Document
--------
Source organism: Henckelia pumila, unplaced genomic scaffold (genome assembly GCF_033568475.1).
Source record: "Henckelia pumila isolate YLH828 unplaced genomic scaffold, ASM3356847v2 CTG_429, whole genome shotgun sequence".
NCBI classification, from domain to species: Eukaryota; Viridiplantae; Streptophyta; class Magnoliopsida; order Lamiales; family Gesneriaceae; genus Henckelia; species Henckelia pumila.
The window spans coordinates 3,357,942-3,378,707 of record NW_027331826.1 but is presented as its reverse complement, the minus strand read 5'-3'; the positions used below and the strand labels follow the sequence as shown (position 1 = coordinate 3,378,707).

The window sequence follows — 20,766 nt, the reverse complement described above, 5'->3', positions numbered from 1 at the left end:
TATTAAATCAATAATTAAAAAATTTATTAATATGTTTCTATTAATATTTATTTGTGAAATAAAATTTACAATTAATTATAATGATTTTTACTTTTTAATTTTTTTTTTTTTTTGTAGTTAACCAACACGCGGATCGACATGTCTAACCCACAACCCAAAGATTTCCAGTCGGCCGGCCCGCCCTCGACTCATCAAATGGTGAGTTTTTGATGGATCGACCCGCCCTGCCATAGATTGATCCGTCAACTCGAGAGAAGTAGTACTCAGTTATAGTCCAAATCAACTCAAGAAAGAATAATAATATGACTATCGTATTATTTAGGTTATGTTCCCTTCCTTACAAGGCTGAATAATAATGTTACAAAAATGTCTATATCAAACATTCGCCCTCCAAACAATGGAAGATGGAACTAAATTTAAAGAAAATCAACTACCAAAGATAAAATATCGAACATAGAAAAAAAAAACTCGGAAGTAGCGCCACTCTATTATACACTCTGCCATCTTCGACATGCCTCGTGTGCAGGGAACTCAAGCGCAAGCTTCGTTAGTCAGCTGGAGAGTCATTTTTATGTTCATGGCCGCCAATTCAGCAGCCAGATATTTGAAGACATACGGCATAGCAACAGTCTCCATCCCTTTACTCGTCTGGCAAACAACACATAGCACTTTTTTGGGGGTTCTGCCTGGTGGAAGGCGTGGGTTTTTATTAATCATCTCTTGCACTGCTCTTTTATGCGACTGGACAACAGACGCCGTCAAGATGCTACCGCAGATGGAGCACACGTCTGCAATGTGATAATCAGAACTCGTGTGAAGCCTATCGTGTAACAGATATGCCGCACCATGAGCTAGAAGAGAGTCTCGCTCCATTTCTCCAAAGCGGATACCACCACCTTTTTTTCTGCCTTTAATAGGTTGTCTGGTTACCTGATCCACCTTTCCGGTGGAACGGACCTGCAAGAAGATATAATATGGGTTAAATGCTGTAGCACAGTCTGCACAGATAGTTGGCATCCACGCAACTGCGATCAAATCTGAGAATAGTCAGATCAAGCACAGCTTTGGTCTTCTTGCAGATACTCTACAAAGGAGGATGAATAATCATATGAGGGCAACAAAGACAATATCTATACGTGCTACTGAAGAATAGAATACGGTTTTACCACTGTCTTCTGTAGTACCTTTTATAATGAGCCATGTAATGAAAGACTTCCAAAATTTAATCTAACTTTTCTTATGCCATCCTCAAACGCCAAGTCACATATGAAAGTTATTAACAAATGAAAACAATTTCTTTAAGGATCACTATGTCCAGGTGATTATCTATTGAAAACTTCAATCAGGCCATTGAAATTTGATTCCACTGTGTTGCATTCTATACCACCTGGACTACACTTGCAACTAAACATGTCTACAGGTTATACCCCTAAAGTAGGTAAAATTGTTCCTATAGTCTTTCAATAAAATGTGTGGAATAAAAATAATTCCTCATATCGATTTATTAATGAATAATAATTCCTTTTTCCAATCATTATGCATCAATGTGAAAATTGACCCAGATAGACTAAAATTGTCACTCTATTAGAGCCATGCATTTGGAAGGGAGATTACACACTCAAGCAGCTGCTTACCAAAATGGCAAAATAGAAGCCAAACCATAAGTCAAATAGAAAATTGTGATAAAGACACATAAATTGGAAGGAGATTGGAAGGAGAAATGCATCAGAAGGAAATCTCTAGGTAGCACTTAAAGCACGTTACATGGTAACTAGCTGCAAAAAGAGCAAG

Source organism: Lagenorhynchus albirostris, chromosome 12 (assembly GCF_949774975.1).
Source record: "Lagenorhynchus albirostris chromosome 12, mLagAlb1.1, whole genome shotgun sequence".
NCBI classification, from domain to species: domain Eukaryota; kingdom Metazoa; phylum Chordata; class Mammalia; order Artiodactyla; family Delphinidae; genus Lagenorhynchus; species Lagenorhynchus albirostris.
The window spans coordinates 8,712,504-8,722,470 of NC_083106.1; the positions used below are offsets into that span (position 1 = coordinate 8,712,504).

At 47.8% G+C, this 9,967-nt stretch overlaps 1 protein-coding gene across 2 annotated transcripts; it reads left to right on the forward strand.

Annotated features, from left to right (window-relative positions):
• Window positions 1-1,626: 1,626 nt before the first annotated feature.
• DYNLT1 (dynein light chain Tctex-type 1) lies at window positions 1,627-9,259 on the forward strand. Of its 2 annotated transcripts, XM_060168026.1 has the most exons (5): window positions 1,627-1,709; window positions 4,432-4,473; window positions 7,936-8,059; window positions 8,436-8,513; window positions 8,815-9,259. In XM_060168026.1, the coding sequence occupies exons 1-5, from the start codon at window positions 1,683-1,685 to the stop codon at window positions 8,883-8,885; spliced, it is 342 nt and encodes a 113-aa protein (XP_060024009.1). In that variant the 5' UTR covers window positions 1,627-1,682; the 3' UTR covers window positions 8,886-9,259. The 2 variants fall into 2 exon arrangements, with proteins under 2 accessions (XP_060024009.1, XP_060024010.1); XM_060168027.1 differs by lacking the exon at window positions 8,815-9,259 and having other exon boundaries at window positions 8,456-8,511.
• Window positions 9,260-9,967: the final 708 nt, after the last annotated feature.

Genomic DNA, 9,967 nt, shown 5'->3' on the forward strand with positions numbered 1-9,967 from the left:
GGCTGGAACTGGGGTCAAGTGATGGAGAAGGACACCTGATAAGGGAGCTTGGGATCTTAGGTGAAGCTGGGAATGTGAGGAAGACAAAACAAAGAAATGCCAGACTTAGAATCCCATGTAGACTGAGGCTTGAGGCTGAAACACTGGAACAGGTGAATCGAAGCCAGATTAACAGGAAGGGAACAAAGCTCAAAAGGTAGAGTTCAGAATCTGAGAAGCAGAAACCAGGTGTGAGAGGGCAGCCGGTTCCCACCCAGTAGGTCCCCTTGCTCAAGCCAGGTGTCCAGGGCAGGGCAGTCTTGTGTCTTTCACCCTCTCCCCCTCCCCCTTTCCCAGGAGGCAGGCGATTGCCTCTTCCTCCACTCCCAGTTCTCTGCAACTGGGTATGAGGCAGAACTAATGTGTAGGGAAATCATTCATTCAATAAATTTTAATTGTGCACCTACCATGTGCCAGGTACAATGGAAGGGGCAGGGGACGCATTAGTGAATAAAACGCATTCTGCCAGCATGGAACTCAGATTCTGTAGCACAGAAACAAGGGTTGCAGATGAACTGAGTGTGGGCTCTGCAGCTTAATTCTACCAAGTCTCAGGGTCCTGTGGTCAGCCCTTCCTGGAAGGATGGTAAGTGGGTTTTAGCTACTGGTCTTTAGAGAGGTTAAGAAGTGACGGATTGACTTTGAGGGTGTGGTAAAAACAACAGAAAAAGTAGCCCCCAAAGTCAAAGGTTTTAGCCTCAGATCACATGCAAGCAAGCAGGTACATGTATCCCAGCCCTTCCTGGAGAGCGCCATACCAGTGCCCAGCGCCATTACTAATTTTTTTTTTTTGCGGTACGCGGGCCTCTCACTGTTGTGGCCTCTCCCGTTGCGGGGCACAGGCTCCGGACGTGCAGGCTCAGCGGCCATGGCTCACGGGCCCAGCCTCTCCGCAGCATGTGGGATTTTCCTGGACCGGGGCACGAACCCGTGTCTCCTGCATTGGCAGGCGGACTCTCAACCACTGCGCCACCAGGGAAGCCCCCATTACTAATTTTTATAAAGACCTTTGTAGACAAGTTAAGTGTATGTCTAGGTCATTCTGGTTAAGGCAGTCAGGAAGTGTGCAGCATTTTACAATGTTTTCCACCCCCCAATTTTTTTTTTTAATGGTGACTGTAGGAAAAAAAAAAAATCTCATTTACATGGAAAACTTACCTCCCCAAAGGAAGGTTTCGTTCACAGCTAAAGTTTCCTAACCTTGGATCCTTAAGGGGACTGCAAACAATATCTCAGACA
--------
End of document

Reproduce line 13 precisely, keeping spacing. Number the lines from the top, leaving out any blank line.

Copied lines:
• Window positions 1-1,626: 1,626 nt before the first annotated feature.